Skip to main content

SpaceX launches 46 Starlink satellites, lands rocket on ship at sea

SpaceX launched 46 satellites and landed the returning rocket on a ship at sea on Sunday (July 10).

A two-stage Falcon 9 rocket topped with 46 of SpaceX's Starlink internet satellites lifted off from California's Vandenberg Space Force Base on Sunday at 9:39 p.m. EDT (6:39 p.m. local California time; 0139 GMT on July 11). 

About 8.5 minutes after liftoff, the Falcon 9's first stage came back to Earth and landed on the SpaceX droneship Of Course I Still Love You, which was stationed in the Pacific Ocean.

Related: SpaceX's Starlink megaconstellation launches in photos

A SpaceX Falcon 9 rocket carrying 46 Starlink internet satellites punches through the clouds above Vandenberg Space Force Base in California on July 10, 2022.

A SpaceX Falcon 9 rocket carrying 46 Starlink internet satellites punches through the clouds above Vandenberg Space Force Base in California on July 10, 2022. (Image credit: SpaceX)

It was the sixth launch and landing for this Falcon 9 first stage. The booster also helped loft the Earth-observation satellite Sentinel-6 Michael Freilich, NASA's Double Asteroid Redirection Test mission and three Starlink batches, SpaceX said in a mission description (opens in new tab).

The Falcon 9's upper stage, meanwhile, deployed the 46 Starlink satellites into low Earth orbit 63 minutes after liftoff as planned, SpaceX announced via Twitter (opens in new tab).

Sunday evening's launch was the 29th orbital mission of the year for SpaceX and the 17th dedicated to Starlink, the company's huge internet-satellite constellation. 

SpaceX has launched more than 2,750 Starlink satellites (opens in new tab) to date, and the number will continue to grow for the foreseeable future. The company already has approval to launch 12,000 Starlink craft, and it has applied to an international regulator for permission to loft up to 30,000 more on top of that.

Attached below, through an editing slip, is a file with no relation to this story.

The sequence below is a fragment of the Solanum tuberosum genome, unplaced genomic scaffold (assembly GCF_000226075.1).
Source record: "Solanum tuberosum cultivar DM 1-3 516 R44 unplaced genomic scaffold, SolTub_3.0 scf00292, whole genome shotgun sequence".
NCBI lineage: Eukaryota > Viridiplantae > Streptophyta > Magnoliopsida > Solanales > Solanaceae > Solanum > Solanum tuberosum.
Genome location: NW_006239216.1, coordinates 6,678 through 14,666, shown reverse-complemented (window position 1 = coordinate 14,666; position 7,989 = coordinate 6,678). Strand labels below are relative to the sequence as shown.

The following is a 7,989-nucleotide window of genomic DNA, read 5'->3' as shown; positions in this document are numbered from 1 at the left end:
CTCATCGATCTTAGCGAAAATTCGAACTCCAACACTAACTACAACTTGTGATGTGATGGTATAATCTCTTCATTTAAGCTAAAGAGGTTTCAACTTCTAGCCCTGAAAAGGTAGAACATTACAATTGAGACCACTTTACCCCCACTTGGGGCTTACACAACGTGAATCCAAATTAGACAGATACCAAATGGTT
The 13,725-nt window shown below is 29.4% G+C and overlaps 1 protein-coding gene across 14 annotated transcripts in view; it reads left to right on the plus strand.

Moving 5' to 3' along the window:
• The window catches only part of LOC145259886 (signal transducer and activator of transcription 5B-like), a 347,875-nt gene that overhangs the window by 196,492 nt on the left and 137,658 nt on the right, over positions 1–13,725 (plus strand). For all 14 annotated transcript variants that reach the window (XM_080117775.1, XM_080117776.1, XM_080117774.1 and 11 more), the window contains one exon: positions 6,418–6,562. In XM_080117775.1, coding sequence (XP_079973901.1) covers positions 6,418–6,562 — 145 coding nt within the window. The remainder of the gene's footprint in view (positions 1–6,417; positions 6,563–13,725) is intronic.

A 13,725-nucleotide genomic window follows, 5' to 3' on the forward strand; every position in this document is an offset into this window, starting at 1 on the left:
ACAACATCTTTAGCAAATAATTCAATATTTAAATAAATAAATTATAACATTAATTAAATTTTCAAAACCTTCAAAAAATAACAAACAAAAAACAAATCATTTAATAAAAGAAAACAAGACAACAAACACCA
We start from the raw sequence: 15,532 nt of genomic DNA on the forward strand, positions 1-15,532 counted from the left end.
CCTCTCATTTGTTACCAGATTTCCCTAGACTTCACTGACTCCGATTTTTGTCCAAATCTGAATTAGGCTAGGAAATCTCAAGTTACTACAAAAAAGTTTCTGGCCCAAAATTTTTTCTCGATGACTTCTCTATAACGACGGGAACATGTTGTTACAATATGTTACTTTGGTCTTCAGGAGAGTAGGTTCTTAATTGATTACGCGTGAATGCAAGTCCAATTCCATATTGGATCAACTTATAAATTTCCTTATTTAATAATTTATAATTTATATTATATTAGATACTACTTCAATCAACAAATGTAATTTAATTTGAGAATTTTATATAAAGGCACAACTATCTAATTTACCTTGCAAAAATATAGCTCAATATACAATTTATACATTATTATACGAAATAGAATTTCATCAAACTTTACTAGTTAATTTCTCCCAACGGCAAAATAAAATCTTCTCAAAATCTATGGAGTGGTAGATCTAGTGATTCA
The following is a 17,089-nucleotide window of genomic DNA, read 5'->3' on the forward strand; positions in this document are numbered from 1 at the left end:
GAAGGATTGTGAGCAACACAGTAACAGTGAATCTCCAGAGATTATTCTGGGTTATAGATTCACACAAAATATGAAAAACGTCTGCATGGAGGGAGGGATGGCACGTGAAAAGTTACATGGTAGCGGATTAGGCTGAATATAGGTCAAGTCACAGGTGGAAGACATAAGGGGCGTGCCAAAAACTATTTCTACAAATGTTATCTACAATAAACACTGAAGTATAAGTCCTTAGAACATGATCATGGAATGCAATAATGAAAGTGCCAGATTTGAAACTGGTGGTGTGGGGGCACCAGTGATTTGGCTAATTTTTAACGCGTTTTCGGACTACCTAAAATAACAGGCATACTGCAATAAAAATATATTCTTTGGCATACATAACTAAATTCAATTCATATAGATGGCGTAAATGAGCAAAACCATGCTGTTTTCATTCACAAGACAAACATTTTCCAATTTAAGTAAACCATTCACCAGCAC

Editor's note: This story was updated at 9:57 p.m. EDT on July 10 with news of the successful liftoff and rocket landing, then again at 11:00 p.m. EDT with news of satellite deployment.

Mike Wall is the author of "Out There (opens in new tab)" (Grand Central Publishing, 2018; illustrated by Karl Tate), a book about the search for alien life. Follow him on Twitter @michaeldwall (opens in new tab). Follow us on Twitter @Spacedotcom (opens in new tab) or on Facebook (opens in new tab).  

Join our Space Forums to keep talking space on the latest missions, night sky and more! And if you have a news tip, correction or comment, let us know at: community@space.com.

Mike Wall
Mike Wall

Michael Wall is a Senior Space Writer with Space.com (opens in new tab) and joined the team in 2010. He primarily covers exoplanets, spaceflight and military space, but has been known to dabble in the space art beat. His book about the search for alien life, "Out There," was published on Nov. 13, 2018. Before becoming a science writer, Michael worked as a herpetologist and wildlife biologist. He has a Ph.D. in evolutionary biology from the University of Sydney, Australia, a bachelor's degree from the University of Arizona, and a graduate certificate in science writing from the University of California, Santa Cruz. To find out what his latest project is, you can follow Michael on Twitter.